Did algae eat my CYA


Well-known member
Jun 17, 2019
Central NH
I'm not sure if this should be here or in the algae forum.

Following the directions of the pool store/installer I had been using a dichlor shock to both shock the newly opened pool and then to maintain the FC level. I'll add that the pool is new to me this season and there may be an issue with the SWG. Prior to 10 days ago the pool looked and test good. I had a report from the pool store tester that had the CYA level at 125 ppm. Though I am not a pool person, from what I could read, this was too high. That sets the story, now my question.

I had an algae bloom, for what ever reason, and I noticed just prior to that my test strips were indcating a lower CYA level. After the bloom those results repeated, both with a strip and with a droplet chemical tester. I began to wonder if pool store #1 needed calibration. So I brought a water sample to store #2 and got a test result of 24 ppm, consistent with my lesser grade at home tests. From what I can read CYA does it naturally change that much that quickly.

I am left wondering if there's a calibration problem or ... could the algae be responsible for the apparent drop in CYA ? Can pro testers be that far off?


Mod Squad
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Jul 16, 2012
Central MD
The "pro" tester is you using the Taylor CYA test and being consistent. Comparing test strips to pool store results is not a productive approach. Nor is using either one individually. Fortunately you are the answer... i.e. testing yourself.

Algae doesn't consume CYA. There is a bacteria that does, but your current issue is one of testing.
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Well-known member
Mar 25, 2019
Houston, TX
Test strips are worthless and the CYA test is a little more trickier than the others. Its a bit subjective to be honest. At levels approaching 100, you should be diluting it by half and doubling your test result to get a better reading


Well-known member
Jun 17, 2019
Central NH
I have some of the CYA readings/test results from store #1.
5/8 - 49 ppm, matched test strip
5/22 - 106 ppm, after much shocking with dichlor so it seemed reasonable if at/above good level
Store #1 said to shock w/31 lbs of dichlor, I think I used cal hypo instead.
5/24 - 118 ppm, store #1 still recommending dichlor as all FC, TC levels are low.
5/31 - 125 ppm, my faith in store #1 faltering
6/5 - <30 ppm !!!!, using test strips and HTH liquid test (dot disappears), what is going on?!?
6/11 - 24 ppm, measured by store #2 (I wasn't a customer), again matching strip and HTH tests that day and previously.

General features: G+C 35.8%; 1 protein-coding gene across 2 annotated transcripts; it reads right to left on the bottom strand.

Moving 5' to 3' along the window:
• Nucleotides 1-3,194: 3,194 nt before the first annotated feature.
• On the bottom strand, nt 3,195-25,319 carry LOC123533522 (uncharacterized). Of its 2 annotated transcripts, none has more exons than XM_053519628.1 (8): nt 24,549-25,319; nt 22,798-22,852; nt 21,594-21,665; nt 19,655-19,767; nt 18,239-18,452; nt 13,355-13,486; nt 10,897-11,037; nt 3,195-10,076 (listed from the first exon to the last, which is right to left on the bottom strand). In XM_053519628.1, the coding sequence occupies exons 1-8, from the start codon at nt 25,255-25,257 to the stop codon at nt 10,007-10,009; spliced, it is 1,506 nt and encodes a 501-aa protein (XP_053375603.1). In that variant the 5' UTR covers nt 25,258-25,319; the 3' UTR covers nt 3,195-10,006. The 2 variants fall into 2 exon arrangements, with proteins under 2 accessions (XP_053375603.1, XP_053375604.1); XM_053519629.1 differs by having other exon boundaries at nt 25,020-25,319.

The initial progression of CYA looked reasonable to this newbie's eyes given the use of dichlor. I got concerned with continued dichlor recommendation after the level got past 100 ppm. I got fed up and decided to double check #1 by going to #2, after my at home tests showed a huge difference. While the simple tests at home are subjective, I just couldn't believe they could be that faaaaaar off. Store #2 seems to confirm it though.

Because I don't like writing off the installer and because I had heard of a questionable biological way of reducing CYA, I felt I needed to ask a silly question. If algae can't "eat" CYA then I don't see anyway to square #1 results with the rest, other than their equipment is out of whack. I stop short of accusing them of malfeasance without strong evidence (Hanlons razor).

So with that settled I can now turn to the other myriad of pool issues that have sprung up: questionable SWG, sleeping in-floor cleaner and green pool, all topics for other threads.

Unless someone can add more knowledge, I'll consider this (silly) question answered.

ETA: Having said the above, I just read this in another post ...

If the pool is olive green and or super cloudy or your CYA degraded into ammonia, you will lose FC almost as fast as you can pour the bleach in.

So can algae degrade CYA into ammonia? Is that process, CYA -> ammonia by any means, a way my CYA readings could be so disparate?

And someday I'll split a water sample in two and have both places test the same sample.
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Mod Squad
TFP Expert
LifeTime Supporter
May 19, 2010
Tucson, AZ
Don't trust pool store testing. Don't trust test strips. Period. This has been proven to us repeatedly for 10+ years on the forum.

You need to get one of the recommended test kits if you want to have consistent and understandable test results.
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